Sany cranes’ structural components are welded from high-quality steel, and much of the welding is automated. The operating components, like engines, transmissions, pumps, motors, valves, and hoists, come from top-tier international manufacturers like Cummins, Bosch-Rexroth, Zollern, and Kawasaki.
“The quality of the new Sany cranes is phenomenal,” said Phillippi. “Quality is a top focus, so Sany cranes in this generation are very reliable.”
“The SCA1000A has the same components I’ve been working on for years, and the Sany support is amazing,” said Central Bridge’s Anderson.
Joe Perez is vice president of CraneCo Crane Sales Inc., Tulsa, Oklahoma, a Sany dealer. CraneCo has had an SCA1000A on a highway overpass project near Tulsa for 14 months. “In its whole time on this job, the crane has had no downtime,” said Perez. “It’s only minor issue came from a hoist solenoid that was diagnosed and changed in about an hour.”
Perez’s career covers more than 30 years of renting, selling, and supporting cranes for major manufacturers and dealers in North America. He knows the market, has operated every brand of crane, and understands the details of the equipment.
“I’m impressed with the direction Sany America is going,” he said. “Their focus on crane performance, quality, service, and support are second to none.”
Added Perez, “Sany can offer such a competitive price because of its efficient manufacturing, its size, and its buying power. The company has something like 65% of the crane market in China, so it can negotiate excellent prices from vendors.”
At a CraneCo open house for the SCA1000A, one skeptical crane owner spent nearly four hours going over the machine with a fine-toothed comb. “Afterward, he told me that the machine was ‘super good,’” said Perez. “He said it was as though Sany took the best features from other major brands and blended them into one crane.”
“Sany America is so confident in the quality of its cranes that its standard warranty is three years or 3,000 hours,” said Perez. “I invite anyone to see them at CraneCo in Tulsa. It doesn’t cost anything to come and check them out.”
Manuel Quinonez, co-owner of Central Bridge, added, “Sany is the only crane manufacturer that offers a three-year warranty. They can only do that because they’re comfortable with the quality of their cranes.”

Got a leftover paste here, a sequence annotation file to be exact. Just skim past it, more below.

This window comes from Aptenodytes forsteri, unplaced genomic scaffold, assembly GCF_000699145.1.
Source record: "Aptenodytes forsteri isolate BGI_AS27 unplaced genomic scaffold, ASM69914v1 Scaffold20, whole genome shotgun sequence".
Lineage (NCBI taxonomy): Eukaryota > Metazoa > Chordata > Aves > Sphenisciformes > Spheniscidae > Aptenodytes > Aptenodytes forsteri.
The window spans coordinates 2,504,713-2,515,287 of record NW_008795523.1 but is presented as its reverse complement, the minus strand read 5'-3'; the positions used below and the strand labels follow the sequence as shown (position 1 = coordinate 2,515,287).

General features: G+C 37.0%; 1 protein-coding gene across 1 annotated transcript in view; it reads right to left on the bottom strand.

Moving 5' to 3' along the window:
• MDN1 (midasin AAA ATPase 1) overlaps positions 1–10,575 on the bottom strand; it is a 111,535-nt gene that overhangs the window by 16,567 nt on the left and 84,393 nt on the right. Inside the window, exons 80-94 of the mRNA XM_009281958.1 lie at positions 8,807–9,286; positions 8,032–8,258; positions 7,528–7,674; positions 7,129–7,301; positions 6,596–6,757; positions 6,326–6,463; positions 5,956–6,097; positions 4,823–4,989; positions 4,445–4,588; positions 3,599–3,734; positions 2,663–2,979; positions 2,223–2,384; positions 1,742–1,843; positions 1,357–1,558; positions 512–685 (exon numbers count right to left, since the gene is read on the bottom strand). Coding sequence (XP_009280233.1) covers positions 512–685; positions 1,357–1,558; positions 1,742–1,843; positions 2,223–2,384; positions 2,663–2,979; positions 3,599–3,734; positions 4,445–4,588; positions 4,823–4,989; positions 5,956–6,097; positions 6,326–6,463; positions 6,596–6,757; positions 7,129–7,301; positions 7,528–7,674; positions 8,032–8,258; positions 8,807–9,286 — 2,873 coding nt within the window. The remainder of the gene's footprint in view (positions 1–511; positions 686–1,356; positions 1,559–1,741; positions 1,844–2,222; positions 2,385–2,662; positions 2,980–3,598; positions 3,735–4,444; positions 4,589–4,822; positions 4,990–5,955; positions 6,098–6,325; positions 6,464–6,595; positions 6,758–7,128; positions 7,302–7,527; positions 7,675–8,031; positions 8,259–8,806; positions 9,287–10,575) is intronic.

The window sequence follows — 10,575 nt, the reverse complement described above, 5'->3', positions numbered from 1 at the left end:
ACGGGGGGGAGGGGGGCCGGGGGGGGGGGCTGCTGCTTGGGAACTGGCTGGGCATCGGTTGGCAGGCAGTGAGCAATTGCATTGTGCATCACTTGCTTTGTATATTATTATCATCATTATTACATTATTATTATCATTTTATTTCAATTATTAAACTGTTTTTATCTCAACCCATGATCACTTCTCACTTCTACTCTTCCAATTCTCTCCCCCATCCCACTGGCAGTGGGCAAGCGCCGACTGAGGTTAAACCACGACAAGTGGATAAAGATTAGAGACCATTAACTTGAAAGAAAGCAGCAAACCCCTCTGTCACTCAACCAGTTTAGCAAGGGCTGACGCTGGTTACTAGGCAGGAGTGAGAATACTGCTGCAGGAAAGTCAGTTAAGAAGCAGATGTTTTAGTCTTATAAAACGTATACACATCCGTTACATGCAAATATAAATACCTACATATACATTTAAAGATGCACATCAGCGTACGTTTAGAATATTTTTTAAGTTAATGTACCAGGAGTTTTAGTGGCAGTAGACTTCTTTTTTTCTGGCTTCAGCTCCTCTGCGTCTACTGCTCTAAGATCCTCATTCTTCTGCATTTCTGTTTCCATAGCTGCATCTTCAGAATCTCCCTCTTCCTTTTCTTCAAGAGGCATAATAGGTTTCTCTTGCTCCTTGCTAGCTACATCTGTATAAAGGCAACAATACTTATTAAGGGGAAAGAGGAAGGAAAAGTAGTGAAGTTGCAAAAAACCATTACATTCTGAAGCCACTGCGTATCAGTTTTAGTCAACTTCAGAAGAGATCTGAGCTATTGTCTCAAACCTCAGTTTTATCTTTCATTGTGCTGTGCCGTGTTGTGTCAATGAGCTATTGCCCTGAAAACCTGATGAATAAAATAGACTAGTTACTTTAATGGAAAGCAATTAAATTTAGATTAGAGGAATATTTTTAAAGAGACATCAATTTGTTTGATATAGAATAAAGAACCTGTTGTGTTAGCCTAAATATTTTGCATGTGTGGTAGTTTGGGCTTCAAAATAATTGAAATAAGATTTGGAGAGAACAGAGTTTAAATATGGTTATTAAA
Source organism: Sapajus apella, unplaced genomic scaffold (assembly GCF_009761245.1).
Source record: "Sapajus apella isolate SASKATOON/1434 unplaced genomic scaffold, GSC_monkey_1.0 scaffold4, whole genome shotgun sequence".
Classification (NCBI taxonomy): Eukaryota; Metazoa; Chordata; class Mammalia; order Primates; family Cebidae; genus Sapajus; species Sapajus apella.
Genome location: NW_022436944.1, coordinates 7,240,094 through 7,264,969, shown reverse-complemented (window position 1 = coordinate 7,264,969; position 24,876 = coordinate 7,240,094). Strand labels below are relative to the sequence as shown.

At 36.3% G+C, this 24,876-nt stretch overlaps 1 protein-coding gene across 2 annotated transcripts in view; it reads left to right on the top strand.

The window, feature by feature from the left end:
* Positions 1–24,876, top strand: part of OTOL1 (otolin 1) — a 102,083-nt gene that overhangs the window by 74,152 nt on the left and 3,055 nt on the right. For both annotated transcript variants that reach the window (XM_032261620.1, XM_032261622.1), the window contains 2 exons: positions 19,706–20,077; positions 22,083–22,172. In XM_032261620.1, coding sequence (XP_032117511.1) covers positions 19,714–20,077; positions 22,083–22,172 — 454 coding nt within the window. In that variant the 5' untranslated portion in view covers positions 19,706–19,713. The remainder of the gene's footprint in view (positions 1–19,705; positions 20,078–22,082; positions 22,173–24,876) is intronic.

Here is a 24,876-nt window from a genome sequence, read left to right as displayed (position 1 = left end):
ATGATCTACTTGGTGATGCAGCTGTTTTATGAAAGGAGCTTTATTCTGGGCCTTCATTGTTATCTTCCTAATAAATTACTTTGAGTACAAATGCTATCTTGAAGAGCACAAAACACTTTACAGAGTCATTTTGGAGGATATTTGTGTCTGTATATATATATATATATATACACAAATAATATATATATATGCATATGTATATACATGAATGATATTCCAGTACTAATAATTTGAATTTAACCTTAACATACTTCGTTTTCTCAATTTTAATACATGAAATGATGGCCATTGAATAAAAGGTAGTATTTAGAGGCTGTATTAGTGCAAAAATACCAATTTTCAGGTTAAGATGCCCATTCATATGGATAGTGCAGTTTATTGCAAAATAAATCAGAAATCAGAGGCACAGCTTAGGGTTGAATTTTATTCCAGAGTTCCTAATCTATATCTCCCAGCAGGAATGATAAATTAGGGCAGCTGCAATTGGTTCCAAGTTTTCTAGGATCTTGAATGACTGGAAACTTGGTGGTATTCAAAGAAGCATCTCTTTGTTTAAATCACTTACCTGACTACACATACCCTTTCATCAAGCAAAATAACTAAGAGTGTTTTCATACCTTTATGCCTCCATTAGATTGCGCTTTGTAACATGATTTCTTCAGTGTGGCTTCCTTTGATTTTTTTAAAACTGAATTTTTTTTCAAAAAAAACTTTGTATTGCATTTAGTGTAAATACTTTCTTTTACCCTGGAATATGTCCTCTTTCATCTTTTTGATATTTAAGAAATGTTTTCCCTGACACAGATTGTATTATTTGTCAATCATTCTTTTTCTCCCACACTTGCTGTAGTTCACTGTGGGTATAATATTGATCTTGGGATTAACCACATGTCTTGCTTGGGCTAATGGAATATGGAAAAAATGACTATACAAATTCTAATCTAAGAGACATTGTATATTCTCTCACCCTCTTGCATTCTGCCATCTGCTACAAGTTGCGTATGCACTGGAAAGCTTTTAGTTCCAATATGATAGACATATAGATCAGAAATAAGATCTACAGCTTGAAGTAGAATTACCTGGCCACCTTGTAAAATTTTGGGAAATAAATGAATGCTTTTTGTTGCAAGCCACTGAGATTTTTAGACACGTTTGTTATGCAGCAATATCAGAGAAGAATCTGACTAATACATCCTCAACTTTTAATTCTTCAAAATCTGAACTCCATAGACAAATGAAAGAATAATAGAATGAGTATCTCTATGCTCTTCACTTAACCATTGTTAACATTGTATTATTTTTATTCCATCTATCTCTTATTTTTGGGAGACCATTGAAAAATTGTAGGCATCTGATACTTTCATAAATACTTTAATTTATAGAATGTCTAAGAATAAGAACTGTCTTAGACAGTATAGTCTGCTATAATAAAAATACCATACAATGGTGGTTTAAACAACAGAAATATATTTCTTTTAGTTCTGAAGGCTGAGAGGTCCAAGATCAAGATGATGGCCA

Solid Support System
As with any equipment, knowledgeable and responsive support is as important as the cranes’ capabilities.
Mark Thurston, director of crane sales for Sany America, said, “We’re making sure the North American support system is set up and working properly so customers can count on top-notch service and parts right from the start.”
He added that Sany’s now setting up a dealer partner network and sales team to deliver that support coast to coast.
Thurston said that parts are already on the shelf at Sany’s North American headquarters in metropolitan Atlanta, Georgia, with inventories monitored weekly. “We’re at up to 95% on-shelf parts with quick turnaround,” he said.
CraneCo’s Perez gave an example. “When a customer broke a sliding window on the cab, Sany had seven in stock and shipped one right away,” Perez said.
“Having the parts and service available here in the U.S. was critical to our decision to go with Sany,” said Gary Quinones, co-owner of Central Bridge.
The company has a solid group of well-trained service technicians, and is growing the team. It’s led by Grady Starliper, who has more than 35 years of experience with major crane manufacturers and dealers.
Their mission is both to provide service and to train owners’ technicians so they can properly maintain and service the Sany cranes in their companies’ fleets.
“We’re building an organization that delivers cranes offering outstanding performance and reliability, backed by product and customer support that’s the best in the industry,” said Phillippi.